The Landlow’s choice of treatment methods is a testament to how fragile they see her. This, plus their rule that no one is allowed to touch her, say much more about their dangerous lifestyle and overprotective attitudes, than they do about Penny’s actual health.
MP: Penelope loves New York City even before she sees it. How did you decide what parts of the city to highlight in Hold Me Like a Breath? Which real locations were you excited to include?
TS: The energy of New York City and its unpredictable chaos are the perfect counterpoint to Penny’s tedious and controlled life on her family’s estate. I have maps and maps I made to keep locations straight when I was planning that aspect of Hold Me. I even walked some of the routes she takes when she and Char meander through the city.
But of all the New York locations I included in Hold Me, I had the most fun planning the scenes in the American Museum of Natural History. When I went to research this, I brought my family and we met up with my editor and the assistant at my literary agency. We made a day of it, had lunch (Shake Shack!), visited a few Central Park playgrounds, and then explored the museum—taking all sorts of pictures and chatting up potential settings for a few key scenes. I recently visited again and it was surreal to stand in parts of the museum and have lines from the book running through my head. I kept turning around and expecting to see Penny or Char behind me.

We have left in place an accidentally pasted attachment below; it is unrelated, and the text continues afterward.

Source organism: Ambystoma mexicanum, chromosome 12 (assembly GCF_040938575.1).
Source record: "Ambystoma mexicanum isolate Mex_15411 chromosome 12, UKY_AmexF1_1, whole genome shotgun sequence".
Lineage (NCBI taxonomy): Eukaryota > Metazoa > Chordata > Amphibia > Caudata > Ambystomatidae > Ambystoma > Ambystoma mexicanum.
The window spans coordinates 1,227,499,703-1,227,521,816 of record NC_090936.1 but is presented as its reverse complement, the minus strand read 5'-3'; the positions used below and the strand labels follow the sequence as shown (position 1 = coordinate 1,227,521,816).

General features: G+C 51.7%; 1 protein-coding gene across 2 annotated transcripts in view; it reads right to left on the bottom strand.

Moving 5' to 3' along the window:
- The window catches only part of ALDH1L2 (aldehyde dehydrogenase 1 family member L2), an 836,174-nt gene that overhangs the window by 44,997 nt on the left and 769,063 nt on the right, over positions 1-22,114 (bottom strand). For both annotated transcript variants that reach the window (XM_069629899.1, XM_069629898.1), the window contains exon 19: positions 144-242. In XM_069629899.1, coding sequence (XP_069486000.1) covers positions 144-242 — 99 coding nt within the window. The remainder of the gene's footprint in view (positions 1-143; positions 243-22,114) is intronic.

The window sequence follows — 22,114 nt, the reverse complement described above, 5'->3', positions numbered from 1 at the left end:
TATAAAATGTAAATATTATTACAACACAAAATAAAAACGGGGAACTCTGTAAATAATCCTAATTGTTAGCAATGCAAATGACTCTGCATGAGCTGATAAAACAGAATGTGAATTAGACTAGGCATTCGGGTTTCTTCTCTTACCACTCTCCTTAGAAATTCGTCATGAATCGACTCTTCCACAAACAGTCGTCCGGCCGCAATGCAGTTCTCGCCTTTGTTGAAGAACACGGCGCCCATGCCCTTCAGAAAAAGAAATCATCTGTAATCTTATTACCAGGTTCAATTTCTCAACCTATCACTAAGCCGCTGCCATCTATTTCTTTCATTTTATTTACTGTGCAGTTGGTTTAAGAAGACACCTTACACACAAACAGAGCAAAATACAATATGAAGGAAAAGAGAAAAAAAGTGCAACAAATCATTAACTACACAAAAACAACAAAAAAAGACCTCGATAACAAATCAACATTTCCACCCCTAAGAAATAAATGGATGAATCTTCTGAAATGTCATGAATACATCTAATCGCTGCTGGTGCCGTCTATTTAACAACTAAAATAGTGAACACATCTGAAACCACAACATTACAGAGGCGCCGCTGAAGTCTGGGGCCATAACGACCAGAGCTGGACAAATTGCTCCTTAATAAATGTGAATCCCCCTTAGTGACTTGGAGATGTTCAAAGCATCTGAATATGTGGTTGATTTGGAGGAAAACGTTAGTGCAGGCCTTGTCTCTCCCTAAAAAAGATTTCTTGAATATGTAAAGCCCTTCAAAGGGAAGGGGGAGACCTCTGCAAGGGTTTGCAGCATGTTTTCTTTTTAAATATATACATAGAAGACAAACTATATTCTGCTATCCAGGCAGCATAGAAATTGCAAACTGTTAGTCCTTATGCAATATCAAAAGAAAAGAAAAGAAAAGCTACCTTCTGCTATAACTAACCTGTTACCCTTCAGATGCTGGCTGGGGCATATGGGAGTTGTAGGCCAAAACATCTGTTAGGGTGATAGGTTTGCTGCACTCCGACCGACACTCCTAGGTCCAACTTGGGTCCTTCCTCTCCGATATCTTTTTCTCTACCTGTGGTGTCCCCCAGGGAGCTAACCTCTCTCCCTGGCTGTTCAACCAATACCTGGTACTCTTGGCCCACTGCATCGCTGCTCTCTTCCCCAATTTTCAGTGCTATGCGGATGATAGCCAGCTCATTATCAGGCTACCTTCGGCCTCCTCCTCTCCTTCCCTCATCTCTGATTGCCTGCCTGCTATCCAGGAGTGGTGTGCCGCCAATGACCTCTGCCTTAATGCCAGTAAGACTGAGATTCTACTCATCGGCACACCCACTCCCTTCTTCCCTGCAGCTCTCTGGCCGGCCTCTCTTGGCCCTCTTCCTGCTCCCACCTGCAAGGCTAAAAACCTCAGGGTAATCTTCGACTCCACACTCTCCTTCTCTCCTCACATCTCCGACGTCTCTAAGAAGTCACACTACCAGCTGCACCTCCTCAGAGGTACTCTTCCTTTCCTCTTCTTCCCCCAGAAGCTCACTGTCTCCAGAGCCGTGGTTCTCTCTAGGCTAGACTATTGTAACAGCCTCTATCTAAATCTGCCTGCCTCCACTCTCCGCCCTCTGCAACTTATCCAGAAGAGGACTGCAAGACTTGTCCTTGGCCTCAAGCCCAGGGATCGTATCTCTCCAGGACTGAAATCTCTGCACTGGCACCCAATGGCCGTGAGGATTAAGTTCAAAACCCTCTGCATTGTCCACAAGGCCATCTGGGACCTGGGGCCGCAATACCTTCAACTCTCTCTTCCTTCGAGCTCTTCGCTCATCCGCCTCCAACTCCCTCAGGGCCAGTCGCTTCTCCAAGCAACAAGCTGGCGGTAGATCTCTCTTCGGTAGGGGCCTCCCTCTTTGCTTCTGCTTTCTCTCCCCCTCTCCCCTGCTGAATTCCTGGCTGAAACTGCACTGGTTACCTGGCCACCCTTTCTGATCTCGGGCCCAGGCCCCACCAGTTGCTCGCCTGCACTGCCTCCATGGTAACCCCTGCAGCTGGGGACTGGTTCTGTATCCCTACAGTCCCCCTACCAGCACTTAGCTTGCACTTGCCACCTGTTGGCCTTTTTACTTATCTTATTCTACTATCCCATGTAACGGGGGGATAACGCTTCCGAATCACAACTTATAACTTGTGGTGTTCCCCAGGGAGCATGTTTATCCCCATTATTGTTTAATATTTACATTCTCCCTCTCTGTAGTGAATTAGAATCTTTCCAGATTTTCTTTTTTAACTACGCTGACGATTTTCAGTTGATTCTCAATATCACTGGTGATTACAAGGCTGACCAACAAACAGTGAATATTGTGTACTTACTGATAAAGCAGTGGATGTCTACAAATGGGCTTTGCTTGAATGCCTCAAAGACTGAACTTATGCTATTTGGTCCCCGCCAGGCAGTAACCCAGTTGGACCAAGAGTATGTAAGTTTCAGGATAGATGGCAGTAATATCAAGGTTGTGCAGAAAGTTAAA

MP: In addition to a fairy tale retelling this story has a bit of romance and a lot of mystery. As a writer, how did you go about pacing this aspect of the story and deciding what to reveal when?
TS: Penny’s world is so small at the beginning of the book. She’s confined to her family’s estate and has no real friends or confidants outside of the Landlow crime family. She makes a joke early in the novel that if she was allowed to go to school she’d meet other people, and maybe then she’d have a crush on someone other than her brother’s best friend. Because like Penny’s only friend is her nurse, the only boy she could possibly swoon over is the only one she knows—Carter’s best friend.
Penny needs her world to grow. She needs to meet people, talk to them. She needs to find her own limits and define herself.
There’s that relationship advice that’s often quoted “You can’t love someone else until you love yourself.” I’d add that in Penny’s case, she can’t love someone else until she knows herself. The pacing of the book and the romances matches the speed of her self-discovery. Incremental and slow at places, but dramatic and all at once in others. Fearful and hesitant at times, and courageous and reckless at others.